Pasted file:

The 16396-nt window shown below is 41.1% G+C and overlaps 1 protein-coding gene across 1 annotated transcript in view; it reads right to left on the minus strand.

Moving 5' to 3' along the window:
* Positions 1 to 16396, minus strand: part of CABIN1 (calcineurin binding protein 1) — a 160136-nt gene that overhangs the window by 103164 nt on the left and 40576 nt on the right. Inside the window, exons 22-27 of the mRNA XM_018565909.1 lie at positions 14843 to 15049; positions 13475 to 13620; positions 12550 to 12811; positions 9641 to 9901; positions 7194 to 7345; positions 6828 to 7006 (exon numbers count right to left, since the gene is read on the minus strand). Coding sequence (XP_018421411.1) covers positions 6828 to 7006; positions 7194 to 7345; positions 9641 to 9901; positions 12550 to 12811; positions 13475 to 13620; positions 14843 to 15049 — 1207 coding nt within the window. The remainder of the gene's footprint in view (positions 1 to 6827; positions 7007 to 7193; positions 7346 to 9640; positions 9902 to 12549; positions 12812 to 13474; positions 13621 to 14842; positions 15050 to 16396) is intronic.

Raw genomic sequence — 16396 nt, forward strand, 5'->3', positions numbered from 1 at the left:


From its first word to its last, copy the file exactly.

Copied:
The 16396-nt window shown below is 41.1% G+C and overlaps 1 protein-coding gene across 1 annotated transcript in view; it reads right to left on the minus strand.

Moving 5' to 3' along the window:
* Positions 1 to 16396, minus strand: part of CABIN1 (calcineurin binding protein 1) — a 160136-nt gene that overhangs the window by 103164 nt on the left and 40576 nt on the right. Inside the window, exons 22-27 of the mRNA XM_018565909.1 lie at positions 14843 to 15049; positions 13475 to 13620; positions 12550 to 12811; positions 9641 to 9901; positions 7194 to 7345; positions 6828 to 7006 (exon numbers count right to left, since the gene is read on the minus strand). Coding sequence (XP_018421411.1) covers positions 6828 to 7006; positions 7194 to 7345; positions 9641 to 9901; positions 12550 to 12811; positions 13475 to 13620; positions 14843 to 15049 — 1207 coding nt within the window. The remainder of the gene's footprint in view (positions 1 to 6827; positions 7007 to 7193; positions 7346 to 9640; positions 9902 to 12549; positions 12812 to 13474; positions 13621 to 14842; positions 15050 to 16396) is intronic.

Raw genomic sequence — 16396 nt, forward strand, 5'->3', positions numbered from 1 at the left: